As with many things, preventionis better than cure; this applies particularly to the transfer box. 4WD tends to be used more often only in conjunction with the main gearbox, so lack of use can play its role in transfer box welfare. There is a need to check the oil level by removing the small screwed plug in the rear side of the transfer box (arrowed); oil should gradually leak out as a few drops if the transfer box is full. It is not uncommon for the oil seal to fail between the main gearbox and the transfer box (part No. 236305 - Series I-III) and this will cause the transfer box to overfill with oil. So, if oil floods out, then you can suspect that particular problem. This main shaft oil seal can be replaced without removing the main gearbox from the vehicle but this is not the easiest way of doing it. However, if no oil emerges when the oil level plug is removed, then you need to top up with EP90 oil via the filler plug on the top of the transfer box. If the transfer box is generally noisy then lack of oil is the first thing you should suspect.
Difficulty in engaging the transfer gears, or slipping out of low gear could simply be due to the rubber boot at the base of the selector lever not fitting correctly. So check this first. Otherwise check the selector spring (part No. 56102 - Series I-III) for weakness or damage; it is located at the top of the transfer box underneath the threaded plug that is next to the transfer box oil filler plug. If replacing this spring does not cure the problem of slipping out of low ratio gear then it could be there is too much endfloat in the intermediate gear. To check this, drain the oil from the transfer box and then remove the bottom transfer box cover. The intermdiate gear is the largest and consists of two cog wheels joined by an integral smooth shaft. The end float should be 0.004 to 0.008in (0.1 to 0.2mm). The end float is adjusted by adding shims but the transfer box has to be removed and stripped to do this.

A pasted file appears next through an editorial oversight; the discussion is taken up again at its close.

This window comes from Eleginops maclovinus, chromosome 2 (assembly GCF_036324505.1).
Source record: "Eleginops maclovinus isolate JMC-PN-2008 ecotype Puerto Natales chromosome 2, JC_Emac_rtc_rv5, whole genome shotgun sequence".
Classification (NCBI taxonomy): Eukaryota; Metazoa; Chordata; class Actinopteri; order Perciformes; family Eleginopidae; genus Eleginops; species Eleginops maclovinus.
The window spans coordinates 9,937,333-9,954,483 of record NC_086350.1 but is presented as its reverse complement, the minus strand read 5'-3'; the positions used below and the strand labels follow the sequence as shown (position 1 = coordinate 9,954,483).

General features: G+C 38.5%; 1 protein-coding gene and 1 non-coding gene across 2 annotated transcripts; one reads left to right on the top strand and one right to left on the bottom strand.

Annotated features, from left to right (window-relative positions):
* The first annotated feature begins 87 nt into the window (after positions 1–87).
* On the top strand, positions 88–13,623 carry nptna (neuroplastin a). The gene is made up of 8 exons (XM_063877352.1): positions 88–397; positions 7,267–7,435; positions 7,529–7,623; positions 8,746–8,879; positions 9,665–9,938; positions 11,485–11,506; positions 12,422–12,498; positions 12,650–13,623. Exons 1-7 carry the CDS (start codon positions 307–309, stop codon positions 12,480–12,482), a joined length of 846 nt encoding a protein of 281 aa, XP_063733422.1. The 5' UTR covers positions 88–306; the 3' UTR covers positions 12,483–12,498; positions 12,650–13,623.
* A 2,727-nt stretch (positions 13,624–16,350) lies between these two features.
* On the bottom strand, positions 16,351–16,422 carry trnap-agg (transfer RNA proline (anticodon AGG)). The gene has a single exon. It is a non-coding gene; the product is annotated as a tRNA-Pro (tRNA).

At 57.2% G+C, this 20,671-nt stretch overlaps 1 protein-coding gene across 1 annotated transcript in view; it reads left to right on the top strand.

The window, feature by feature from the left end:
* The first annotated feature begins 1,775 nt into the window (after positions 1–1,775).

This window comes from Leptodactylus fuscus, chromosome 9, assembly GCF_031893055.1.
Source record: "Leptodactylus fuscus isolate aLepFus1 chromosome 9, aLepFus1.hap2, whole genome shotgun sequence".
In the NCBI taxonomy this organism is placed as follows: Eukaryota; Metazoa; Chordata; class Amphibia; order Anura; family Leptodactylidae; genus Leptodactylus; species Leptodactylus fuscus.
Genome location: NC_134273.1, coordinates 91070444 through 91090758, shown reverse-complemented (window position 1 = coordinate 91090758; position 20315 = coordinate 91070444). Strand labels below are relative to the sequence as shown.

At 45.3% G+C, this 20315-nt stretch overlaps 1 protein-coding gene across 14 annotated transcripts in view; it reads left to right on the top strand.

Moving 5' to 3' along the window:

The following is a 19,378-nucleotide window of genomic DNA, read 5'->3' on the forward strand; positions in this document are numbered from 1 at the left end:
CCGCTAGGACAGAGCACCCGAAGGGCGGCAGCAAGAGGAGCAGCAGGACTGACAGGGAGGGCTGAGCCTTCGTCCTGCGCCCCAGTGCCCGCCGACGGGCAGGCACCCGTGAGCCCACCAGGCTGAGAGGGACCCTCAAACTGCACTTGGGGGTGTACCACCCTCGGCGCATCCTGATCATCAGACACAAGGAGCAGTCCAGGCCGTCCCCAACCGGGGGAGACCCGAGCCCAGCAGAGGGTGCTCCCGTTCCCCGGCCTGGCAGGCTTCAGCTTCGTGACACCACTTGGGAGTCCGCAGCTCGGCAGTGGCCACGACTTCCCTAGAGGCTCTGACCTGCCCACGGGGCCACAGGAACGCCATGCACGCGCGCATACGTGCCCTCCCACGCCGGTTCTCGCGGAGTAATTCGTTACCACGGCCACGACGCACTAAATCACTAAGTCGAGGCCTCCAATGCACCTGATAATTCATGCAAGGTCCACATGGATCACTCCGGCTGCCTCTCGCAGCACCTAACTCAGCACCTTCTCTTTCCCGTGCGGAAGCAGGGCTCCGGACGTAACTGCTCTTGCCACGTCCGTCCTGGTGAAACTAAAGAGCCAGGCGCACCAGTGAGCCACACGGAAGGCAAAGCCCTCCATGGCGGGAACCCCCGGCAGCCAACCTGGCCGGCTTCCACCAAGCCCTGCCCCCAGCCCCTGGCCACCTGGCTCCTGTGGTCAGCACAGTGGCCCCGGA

If the transfer box is noisy in operation and the oil level is correct then the problem could be worn intermediate gear thrust washers. An inspection as for intermediate gear endfloat as detailed above may aid in this diagnosis. Once again, removal and strip down of the transfer box is necessary to replace the thrust washers (part No. 219469 for 1948-64 and 521328 for 1964-84).
Another possible source of noise from the transfer box is due a worn worm drive and pinion for the speedometer drive, but this is likley to be of lower sound intensity than an internal transfer box problem. This can be sorted out without removal of the transfer box.
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